Ortúñez, E., R. Gamarra, S. Gestal, Á. Hernando & P. Galán Cela. 2020. Revision of Eulophia (Orchidaceae) in Nigeria, Cameroon, Equatorial Guinea, Gabon, and the Republic of Congo. Pl. Ecol. Evol. 153: 399–426.

According to the Manual account by the late Robert L. Dressler, Eulophia is a pantropical genus of some 200 spp., just one of which, E. alta (L.) Fawc. & Rendle, is represented in the New World (as well as tropical Africa). This paper claims a generic sp. total of only "about 164," but with five spp. in "America." The latter figure, especially, is highly suspect. We cite this paper here only because it does include Eulophia alta, among the 24 spp. treated for the region specified in the title. Beyond that it is of very little use to us, as it does not even feature morphological descriptions. See under "Chase," this column, for a much more authoritative appraisal of Eulophia.

Ramírez-Roa, M. A. de la P. 2016. El género Moussonia Regel (Gesneriaceae). Univ. Nac. Autón. México, México, D. F., Mexico. [254 pp.]

This is the author's doctoral dissertation, and while it has been our policy not to review dissertations, this one was posted online, with an "ISBN" number, and thus constitutes effective publication. But while it may qualify as "effective" from a nomenclatural standpoint, this is clearly not an effective means of publication in the vernacular sense; as testimony, we submit the fact that more than four years elapsed before we became aware of this work! How does one discover these things? Presumably someone at IPNI was duly informed, because all the new names and combinations have been entered there (and are also in TROPICOS). At last, a wood-wafer copy arrived at the MO library, so now we are in the loop.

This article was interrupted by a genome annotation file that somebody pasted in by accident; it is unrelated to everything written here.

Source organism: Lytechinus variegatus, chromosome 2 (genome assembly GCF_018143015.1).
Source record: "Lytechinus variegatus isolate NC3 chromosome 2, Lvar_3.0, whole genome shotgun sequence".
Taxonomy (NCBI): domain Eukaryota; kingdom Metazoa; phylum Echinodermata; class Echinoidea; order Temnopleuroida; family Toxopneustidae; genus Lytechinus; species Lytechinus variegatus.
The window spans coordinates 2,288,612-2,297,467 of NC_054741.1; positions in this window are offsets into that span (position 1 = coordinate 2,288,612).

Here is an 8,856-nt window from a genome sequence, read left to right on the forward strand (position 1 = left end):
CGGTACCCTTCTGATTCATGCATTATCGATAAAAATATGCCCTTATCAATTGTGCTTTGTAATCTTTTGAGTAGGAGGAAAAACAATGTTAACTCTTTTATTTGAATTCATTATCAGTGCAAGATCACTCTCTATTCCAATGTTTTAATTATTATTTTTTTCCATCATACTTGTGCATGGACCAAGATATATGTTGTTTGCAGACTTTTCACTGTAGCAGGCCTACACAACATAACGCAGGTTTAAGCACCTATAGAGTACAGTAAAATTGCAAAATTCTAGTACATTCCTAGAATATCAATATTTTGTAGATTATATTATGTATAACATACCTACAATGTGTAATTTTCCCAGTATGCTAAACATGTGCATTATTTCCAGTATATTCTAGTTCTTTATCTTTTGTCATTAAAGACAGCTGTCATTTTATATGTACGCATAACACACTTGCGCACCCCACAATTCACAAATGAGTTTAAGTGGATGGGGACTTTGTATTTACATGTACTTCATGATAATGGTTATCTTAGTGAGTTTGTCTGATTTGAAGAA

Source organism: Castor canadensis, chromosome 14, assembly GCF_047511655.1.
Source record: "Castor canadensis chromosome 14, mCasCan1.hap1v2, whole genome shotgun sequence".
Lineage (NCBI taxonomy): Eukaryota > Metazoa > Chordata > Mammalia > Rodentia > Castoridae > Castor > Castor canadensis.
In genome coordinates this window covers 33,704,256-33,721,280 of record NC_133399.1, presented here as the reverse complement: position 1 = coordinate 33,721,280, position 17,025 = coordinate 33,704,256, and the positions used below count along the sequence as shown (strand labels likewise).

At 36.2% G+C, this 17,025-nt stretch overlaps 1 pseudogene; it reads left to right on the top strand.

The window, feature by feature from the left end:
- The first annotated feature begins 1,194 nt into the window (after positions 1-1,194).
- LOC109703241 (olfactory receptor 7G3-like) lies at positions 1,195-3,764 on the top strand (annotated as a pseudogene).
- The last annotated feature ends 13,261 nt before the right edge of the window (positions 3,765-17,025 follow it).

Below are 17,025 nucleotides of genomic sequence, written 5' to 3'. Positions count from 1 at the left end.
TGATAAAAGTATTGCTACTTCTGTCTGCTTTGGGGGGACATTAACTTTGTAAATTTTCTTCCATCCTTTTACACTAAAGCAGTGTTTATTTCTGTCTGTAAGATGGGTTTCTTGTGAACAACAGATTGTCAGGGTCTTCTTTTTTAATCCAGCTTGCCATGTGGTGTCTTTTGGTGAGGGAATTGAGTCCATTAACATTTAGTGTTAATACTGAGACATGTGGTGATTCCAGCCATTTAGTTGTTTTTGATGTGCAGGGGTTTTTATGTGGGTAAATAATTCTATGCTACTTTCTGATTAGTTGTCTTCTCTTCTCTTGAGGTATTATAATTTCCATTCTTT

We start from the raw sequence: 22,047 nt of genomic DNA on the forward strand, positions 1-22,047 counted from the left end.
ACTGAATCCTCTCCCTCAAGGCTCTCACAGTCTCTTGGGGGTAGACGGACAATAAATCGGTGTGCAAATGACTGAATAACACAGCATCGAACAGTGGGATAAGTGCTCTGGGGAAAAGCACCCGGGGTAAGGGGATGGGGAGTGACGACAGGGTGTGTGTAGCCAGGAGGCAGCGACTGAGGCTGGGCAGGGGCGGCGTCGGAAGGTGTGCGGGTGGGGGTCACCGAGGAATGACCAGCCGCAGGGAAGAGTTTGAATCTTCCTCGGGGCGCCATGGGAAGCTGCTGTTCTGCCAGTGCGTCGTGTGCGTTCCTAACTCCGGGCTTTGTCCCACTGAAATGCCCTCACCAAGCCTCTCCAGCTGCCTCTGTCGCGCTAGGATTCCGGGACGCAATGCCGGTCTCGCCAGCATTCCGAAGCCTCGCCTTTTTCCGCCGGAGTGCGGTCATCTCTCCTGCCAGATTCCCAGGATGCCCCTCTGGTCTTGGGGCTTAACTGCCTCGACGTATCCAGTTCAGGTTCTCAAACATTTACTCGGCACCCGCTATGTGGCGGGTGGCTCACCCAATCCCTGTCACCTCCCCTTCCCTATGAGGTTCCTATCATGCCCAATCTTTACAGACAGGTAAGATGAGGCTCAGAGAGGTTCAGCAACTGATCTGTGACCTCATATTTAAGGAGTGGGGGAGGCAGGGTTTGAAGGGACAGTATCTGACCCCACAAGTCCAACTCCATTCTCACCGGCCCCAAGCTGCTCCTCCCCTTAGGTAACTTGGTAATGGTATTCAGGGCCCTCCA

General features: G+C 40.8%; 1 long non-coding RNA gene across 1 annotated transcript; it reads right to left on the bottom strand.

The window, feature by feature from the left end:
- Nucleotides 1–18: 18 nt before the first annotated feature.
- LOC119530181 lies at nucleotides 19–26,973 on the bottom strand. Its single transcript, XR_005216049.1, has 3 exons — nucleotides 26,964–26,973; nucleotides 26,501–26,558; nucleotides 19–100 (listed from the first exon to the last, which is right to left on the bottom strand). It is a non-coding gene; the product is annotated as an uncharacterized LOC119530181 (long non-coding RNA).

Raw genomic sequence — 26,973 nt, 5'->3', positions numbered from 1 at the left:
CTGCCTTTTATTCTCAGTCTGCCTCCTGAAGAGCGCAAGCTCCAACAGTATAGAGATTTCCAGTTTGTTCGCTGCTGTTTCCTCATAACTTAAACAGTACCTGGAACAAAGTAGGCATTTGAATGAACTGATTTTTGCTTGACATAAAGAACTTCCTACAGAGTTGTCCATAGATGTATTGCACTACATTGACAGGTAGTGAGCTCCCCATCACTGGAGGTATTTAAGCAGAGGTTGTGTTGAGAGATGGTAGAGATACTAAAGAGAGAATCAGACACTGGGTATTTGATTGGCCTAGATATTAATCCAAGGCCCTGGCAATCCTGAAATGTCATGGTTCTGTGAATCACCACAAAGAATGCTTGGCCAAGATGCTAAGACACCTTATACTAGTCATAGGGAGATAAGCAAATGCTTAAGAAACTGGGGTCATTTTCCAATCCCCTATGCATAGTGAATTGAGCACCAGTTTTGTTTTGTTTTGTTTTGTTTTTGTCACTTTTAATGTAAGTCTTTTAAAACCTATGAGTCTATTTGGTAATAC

Our review of a preliminary paper on Moussonia helmed by this author [see under "Ramírez-Roa," this column, in The Cutting Edge 18(4), Oct 2011] surmised that she intended to accept the names Moussonia costaricensis Klotzsch ex Oerst. and M. strigosa (C. V. Morton) Wiehler for spp. occurring in Costa Rica, and "eagerly" awaited the taxonomic revision that we hoped would follow. This is that revision, but it raises more questions than it answers, at least where Costa Rica is concerned. Our assumption was correct, insofar as the author does accept the two aforementioned names, but she applies just one of them to Costa Rican material. If you guessed Moussonia costaricensis, you could certainly be forgiven, but you would be wrong: it is M. strigosa that is characterized as "endémica de Costa Rica y la única del género en el país." The name M. strigosa is applied to the sp. that was dubbed Moussonia deppeana (Schltdl. & Cham.) Hanst. (here restricted to southern Mexico and Guatemala) in the Manual, as is clear because (among other things) the Manual voucher for M. deppeana is cited under M. strigosa. These facts immediately raise two big questions. First, how is it possible that a sp. named Moussonia costaricensis does not occur in Costa Rica? The type, it turns out, was collected (by von Warscewicz) in "Veragua," a somewhat ambiguous locality that has been variously ascribed to either Costa Rica or Panama (but is most likely in westernmost Panama); moreover, the type specimen could not be found and is presumed lost. The author of this revision did not find any specimens of M. costaricensis from either Costa Rica or Panama (which, in our minds begs the question of how she is able to recognize the sp.!). And the final elbow: she actually neotypifies M. costaricensis on a specimen from Guatemala! This seems to us a precipitous act because, while the author cites 49 Costa Rican specimens of Moussonia (all under M. strigosa), there are 21 others at MO that she did not see, and an additional 42 at CR! How can one banish a sp. from the Costa Rican flora based on a study of less than half of the available material? "Veragua" is, after all, an important part of the protologue. We doubt this will be the last word on this subject.